So he suggests that you set up five accounts and then you go to another bank, and you set up two more, no temptation accounts. So these are your profit hold, and your tax hold.

Periodically, you will take the money that you’ve gathered in your profit account and your tax account, and you shift them out of sight, i.e. out of sight out of mind, into these two, no-temptation accounts, so that you can’t see them.

When this book was written, the idea of setting up seven different accounts was probably a bit of a nightmare. And your accountant and your bookkeeper would be tearing their hair out. But with the rise of companies like Starling bank, monzo, tide, I’m sure there are multiple others, you can now set up basically pots within one account.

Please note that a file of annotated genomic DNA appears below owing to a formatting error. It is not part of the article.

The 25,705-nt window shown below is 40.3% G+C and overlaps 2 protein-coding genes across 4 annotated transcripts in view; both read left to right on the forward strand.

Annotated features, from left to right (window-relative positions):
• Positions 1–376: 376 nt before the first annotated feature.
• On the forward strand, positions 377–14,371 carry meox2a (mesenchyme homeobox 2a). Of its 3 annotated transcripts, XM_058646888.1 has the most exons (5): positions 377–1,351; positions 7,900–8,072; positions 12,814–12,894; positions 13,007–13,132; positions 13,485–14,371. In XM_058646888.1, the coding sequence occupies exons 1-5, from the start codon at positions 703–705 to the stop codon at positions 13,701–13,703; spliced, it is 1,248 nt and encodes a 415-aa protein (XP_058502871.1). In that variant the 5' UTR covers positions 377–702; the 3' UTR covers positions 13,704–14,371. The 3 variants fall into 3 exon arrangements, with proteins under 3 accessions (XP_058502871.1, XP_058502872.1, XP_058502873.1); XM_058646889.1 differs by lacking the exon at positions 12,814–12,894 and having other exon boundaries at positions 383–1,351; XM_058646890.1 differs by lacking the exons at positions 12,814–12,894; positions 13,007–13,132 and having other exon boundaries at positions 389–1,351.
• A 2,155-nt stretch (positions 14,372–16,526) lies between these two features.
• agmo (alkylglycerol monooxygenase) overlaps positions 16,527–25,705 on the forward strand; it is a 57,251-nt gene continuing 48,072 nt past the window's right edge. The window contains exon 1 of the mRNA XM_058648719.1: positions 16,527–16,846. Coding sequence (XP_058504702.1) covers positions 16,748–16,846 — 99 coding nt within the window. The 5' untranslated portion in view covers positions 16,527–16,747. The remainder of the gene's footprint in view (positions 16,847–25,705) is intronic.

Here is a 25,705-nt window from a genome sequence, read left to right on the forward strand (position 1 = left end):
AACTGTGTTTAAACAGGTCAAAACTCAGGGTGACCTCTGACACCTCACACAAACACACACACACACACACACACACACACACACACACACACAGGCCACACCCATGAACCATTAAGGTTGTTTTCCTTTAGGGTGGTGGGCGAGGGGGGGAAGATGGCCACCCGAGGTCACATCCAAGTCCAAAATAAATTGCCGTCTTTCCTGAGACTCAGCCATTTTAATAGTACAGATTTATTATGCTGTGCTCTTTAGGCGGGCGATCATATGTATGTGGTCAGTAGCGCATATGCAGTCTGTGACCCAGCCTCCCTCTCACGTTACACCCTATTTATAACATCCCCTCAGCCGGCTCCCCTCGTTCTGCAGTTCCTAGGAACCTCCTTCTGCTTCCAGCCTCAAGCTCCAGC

This allows you to have one bank account, and where all of your money comes into and you can then do your allocations. You can put your money aside into those different pots so that you’re doing exactly that. But you have the simplicity of one bank account. And I do actually wonder whether the owners and founders of Starling and Monzo actually read this book.

So every two weeks or every month, you take the revenue that’s coming into your business, and you split it down into the appropriate percentages. So let’s say you wanted to make 10% profit, you put 10% profit aside in one pot, then you’ve got your tax that you need to pay. And that’s probably depending on where you live going to be an average of between 20 and 30%. You’ve then got your owners compensation, so your wage for running your business and your expenses. And that’s what’s left for you to run your business on. So by breaking your revenue down into these parts, and making sure that you take your profit first and then allocating everything else accordingly, you end up working with a smaller pot for your expenses. And that focuses your mind. Mike says that there are four steps to put it into motion.